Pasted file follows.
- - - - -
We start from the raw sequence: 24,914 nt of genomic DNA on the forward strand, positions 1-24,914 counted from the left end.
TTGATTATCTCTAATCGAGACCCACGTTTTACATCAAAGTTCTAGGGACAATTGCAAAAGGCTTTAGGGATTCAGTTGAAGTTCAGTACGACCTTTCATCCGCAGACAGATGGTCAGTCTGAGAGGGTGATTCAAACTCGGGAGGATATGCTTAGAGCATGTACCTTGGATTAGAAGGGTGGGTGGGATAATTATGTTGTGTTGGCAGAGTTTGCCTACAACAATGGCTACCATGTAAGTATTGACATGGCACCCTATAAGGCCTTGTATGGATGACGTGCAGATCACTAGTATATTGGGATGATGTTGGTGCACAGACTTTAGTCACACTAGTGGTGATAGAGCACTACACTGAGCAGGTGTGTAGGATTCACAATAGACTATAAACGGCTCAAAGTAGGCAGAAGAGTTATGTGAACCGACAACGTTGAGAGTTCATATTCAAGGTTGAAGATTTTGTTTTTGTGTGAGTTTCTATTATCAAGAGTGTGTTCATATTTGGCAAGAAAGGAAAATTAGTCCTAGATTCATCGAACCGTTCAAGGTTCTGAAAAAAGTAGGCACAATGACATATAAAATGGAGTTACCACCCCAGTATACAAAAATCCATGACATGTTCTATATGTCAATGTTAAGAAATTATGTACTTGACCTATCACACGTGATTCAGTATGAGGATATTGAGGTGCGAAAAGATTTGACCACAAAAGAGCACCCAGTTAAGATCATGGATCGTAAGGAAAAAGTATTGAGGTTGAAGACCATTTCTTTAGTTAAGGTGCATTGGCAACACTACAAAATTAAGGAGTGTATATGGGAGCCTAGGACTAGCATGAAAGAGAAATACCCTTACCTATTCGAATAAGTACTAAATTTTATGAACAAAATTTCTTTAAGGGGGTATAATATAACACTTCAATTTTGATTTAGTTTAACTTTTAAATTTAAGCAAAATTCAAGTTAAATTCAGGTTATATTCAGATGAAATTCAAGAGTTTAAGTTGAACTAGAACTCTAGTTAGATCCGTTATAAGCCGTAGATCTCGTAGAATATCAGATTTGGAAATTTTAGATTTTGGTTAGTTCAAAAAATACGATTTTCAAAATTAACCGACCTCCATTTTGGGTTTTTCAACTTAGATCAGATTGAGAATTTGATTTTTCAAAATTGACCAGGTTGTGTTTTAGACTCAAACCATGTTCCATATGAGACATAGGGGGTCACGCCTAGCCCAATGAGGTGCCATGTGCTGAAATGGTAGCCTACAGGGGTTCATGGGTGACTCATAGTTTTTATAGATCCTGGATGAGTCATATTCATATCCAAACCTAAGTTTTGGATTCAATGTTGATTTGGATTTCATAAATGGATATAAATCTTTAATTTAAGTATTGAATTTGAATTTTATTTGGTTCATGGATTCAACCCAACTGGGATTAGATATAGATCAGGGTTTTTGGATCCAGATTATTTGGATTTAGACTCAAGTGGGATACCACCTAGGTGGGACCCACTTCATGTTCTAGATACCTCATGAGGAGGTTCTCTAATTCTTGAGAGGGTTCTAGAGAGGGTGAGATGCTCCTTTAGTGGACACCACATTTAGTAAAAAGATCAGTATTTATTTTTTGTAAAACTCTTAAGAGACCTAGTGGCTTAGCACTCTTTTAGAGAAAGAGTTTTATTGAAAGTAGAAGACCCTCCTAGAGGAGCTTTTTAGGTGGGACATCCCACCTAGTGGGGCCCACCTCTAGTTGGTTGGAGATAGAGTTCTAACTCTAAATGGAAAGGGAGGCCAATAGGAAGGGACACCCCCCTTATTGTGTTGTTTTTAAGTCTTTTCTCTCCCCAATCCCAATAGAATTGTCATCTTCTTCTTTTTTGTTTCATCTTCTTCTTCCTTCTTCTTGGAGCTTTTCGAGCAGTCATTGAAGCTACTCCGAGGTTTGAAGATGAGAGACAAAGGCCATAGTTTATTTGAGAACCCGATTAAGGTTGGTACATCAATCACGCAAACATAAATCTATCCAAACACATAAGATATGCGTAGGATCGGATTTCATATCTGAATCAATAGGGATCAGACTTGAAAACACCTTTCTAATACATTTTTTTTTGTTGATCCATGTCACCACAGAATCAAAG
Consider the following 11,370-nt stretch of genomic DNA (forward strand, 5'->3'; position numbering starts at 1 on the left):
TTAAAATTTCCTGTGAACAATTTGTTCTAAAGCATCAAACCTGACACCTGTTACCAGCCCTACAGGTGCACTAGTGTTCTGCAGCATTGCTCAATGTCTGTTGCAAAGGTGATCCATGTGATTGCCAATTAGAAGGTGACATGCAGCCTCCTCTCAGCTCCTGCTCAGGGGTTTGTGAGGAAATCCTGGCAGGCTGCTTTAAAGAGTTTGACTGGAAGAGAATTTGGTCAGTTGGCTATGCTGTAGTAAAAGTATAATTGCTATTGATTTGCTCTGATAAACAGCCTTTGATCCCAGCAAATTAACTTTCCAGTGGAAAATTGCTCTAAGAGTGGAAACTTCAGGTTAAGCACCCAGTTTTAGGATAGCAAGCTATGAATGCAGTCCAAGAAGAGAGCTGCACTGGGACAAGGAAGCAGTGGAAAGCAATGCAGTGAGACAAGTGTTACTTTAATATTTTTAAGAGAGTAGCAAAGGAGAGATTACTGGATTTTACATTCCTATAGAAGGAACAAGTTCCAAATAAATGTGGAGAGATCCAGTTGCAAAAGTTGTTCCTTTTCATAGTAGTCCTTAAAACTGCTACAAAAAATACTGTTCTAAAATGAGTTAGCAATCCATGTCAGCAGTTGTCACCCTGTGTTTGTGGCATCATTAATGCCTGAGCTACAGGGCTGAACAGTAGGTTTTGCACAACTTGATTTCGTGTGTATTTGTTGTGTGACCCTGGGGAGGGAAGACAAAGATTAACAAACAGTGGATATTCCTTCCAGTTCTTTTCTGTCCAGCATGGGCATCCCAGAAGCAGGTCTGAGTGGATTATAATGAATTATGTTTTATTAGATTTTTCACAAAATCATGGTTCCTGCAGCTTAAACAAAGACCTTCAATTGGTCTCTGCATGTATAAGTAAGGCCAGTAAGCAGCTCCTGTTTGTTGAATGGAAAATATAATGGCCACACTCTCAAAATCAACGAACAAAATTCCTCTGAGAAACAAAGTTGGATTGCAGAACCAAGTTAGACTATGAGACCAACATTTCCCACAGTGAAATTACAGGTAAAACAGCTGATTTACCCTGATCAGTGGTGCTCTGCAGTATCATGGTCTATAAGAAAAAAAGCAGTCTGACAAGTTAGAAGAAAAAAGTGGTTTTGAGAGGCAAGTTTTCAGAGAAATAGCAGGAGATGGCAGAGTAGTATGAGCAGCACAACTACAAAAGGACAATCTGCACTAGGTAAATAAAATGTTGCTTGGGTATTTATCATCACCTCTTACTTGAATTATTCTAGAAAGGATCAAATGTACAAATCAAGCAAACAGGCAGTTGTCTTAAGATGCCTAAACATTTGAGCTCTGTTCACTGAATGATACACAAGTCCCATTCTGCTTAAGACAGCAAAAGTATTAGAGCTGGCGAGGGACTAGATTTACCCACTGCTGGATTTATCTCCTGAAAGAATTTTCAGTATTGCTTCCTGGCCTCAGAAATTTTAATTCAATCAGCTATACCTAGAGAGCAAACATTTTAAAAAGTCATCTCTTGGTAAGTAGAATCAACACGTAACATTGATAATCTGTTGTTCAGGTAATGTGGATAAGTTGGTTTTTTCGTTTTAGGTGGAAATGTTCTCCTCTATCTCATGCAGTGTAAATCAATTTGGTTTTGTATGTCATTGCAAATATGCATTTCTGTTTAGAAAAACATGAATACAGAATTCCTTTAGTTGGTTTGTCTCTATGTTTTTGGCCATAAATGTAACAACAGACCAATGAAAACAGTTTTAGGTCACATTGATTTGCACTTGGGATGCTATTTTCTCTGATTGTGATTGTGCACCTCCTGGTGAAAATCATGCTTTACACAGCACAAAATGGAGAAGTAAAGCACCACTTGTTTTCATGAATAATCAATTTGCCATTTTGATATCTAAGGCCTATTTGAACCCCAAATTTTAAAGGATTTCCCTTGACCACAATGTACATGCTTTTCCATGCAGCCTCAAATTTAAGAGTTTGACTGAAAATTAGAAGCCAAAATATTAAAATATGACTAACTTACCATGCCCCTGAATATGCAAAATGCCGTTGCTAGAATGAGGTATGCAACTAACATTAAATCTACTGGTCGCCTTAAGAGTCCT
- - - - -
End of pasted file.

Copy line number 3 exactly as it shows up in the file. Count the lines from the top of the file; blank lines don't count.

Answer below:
Consider the following 11,370-nt stretch of genomic DNA (forward strand, 5'->3'; position numbering starts at 1 on the left):